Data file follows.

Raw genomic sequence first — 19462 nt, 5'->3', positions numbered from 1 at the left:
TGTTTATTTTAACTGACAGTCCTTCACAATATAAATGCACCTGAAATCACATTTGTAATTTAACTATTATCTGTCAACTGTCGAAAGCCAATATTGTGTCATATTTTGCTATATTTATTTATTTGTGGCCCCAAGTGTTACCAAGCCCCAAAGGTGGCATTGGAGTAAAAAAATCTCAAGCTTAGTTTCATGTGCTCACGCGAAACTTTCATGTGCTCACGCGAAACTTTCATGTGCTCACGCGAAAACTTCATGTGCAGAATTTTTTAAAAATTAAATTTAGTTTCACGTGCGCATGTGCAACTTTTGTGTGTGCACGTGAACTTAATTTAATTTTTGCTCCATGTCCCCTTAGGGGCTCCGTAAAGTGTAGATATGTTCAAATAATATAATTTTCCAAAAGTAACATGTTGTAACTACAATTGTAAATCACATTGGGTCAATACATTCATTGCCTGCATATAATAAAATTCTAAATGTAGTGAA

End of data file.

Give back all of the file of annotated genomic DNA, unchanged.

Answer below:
Raw genomic sequence first — 19462 nt, 5'->3', positions numbered from 1 at the left:
TGTTTATTTTAACTGACAGTCCTTCACAATATAAATGCACCTGAAATCACATTTGTAATTTAACTATTATCTGTCAACTGTCGAAAGCCAATATTGTGTCATATTTTGCTATATTTATTTATTTGTGGCCCCAAGTGTTACCAAGCCCCAAAGGTGGCATTGGAGTAAAAAAATCTCAAGCTTAGTTTCATGTGCTCACGCGAAACTTTCATGTGCTCACGCGAAACTTTCATGTGCTCACGCGAAAACTTCATGTGCAGAATTTTTTAAAAATTAAATTTAGTTTCACGTGCGCATGTGCAACTTTTGTGTGTGCACGTGAACTTAATTTAATTTTTGCTCCATGTCCCCTTAGGGGCTCCGTAAAGTGTAGATATGTTCAAATAATATAATTTTCCAAAAGTAACATGTTGTAACTACAATTGTAAATCACATTGGGTCAATACATTCATTGCCTGCATATAATAAAATTCTAAATGTAGTGAA